Look for professional development classes or seminars in your area. There are many things to consider when choosing an education partner to support the implementation of technology in your school district. Look for a partner who has a combination of experience, reputation and expertise to ensure a successful and smooth integration of technology in your organization. One way to measure the quality of a potential partner is to look at the types of awards and certifications held by the organization and its workers. Out of class training and seminars, like those presented by Advanced Education, are a great way for teachers to see the possibilities of whiteboards beyond a way to present a PowerPoint. (Advanced Education is a leading provider of SMART Board professional development for teachers involved in K – 12 education in Ontario, working with more than 5000 educators each year.)
Globally, the media and blogosphere are starting to pay attention to SMART Boards and how they can transform the classroom and students’ education. There are great stories on how they are helping particular age groups, children with learning disabilities and different courses. Educators are posting information every day on their experiences including what works and what doesn’t work.
Get Hands On
The best way to delve into any new technology is to get hands on with it. When you have access, try out all the features and ask questions—you won’t break it!
Taking It Further
We are just at the beginning of exploring all the areas of education that are transformed by the SMART Board—the only limit is imagination.
SMART Boards in Action: Inclusivity
Meaningful integration of students with severe learning disabilities into regular classrooms can be a daunting task. Thanks to a vision by the Psychology Department at the Upper Canada District School Board (UCDSB), hard work by teachers, support from senior administration in the school district, and support from the Ministry of Education, exciting things are happening.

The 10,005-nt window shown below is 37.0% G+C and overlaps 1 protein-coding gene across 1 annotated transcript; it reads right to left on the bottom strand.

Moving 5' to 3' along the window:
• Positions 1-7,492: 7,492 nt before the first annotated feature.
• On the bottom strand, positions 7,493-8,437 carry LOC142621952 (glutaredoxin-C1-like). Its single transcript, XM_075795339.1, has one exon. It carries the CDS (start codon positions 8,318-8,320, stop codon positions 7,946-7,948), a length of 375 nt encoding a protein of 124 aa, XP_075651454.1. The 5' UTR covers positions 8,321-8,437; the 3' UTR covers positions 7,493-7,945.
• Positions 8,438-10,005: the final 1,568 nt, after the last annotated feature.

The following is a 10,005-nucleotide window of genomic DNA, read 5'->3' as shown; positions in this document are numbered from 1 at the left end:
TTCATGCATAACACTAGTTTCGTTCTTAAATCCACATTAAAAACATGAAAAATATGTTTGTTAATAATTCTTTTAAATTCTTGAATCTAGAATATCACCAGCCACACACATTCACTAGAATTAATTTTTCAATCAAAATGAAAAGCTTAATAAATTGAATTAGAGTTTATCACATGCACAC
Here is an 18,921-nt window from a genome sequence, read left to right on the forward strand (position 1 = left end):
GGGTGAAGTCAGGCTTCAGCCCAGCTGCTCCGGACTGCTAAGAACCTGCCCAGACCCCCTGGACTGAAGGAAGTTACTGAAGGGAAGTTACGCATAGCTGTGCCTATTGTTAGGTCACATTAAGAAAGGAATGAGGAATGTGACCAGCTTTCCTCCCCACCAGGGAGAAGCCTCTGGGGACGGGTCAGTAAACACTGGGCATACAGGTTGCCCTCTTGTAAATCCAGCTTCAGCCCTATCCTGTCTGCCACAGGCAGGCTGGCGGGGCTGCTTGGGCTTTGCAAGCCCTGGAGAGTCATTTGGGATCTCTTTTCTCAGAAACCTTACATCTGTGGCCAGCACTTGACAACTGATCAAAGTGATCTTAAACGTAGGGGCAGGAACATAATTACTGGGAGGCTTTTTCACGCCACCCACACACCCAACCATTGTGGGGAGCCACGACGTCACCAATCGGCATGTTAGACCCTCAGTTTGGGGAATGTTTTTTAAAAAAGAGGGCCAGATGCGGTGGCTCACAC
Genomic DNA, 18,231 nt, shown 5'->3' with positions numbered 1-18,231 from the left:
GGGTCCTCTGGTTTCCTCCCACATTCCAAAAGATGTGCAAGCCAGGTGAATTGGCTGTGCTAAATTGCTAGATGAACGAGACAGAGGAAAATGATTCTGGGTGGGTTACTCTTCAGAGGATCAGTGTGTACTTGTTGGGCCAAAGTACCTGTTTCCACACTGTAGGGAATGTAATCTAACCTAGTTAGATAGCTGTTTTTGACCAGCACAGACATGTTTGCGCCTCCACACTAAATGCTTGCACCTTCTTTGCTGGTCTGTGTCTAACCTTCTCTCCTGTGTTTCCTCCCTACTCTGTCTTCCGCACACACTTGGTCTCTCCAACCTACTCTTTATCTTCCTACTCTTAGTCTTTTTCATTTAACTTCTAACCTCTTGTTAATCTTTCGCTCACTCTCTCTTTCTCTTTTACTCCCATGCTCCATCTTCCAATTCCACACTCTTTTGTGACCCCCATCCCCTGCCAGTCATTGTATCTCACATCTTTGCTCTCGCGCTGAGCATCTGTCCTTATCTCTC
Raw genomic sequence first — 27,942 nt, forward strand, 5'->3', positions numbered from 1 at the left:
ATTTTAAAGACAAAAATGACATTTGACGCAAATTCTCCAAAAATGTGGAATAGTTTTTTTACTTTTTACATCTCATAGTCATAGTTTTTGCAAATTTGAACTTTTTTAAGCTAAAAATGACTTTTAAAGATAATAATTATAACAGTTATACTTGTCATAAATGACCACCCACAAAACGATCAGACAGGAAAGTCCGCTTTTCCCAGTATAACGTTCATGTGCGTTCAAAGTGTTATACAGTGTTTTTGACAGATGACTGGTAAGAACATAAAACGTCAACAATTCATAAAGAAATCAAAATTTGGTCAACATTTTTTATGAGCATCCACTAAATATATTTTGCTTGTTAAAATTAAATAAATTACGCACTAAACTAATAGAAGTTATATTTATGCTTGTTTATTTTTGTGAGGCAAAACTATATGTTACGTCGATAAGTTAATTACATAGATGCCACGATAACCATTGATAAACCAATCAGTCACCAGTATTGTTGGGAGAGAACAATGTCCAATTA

In the summer of 2008, UCDSB moved forward with a pilot project using SMART Boards to integrate autistic students into the regular classroom. Within weeks of starting the project, teachers were reporting exciting results. A parent of a special needs student from Chino Elementary School, says that the introduction of the technology has changed his son’s entire life outside of the classroom.
Alison Inglis, the project manager noted, “All students are included as active participants in learning academic content in relevant areas, ensuring they have opportunities to form social relationships and friendships with peers; and they acquire relevant, functional skills in non-academic areas. The goal for all students is meaningful educational and social participation.”
For many teachers, SMART Boards are a new and important direction to learning and creating inclusivity in the classroom.
ABOUT THE AUTHOR
John Palbom is an education consultant with Advanced Education. Over the past year, John has conducted over 50 professional development courses on the SMART Board for educators in Ontario. Advanced Education provides SMART Board and other technology training, services and products to the education sector. www.advanced-education.com
This article is from Canadian Teacher Magazine’s March 2009 issue.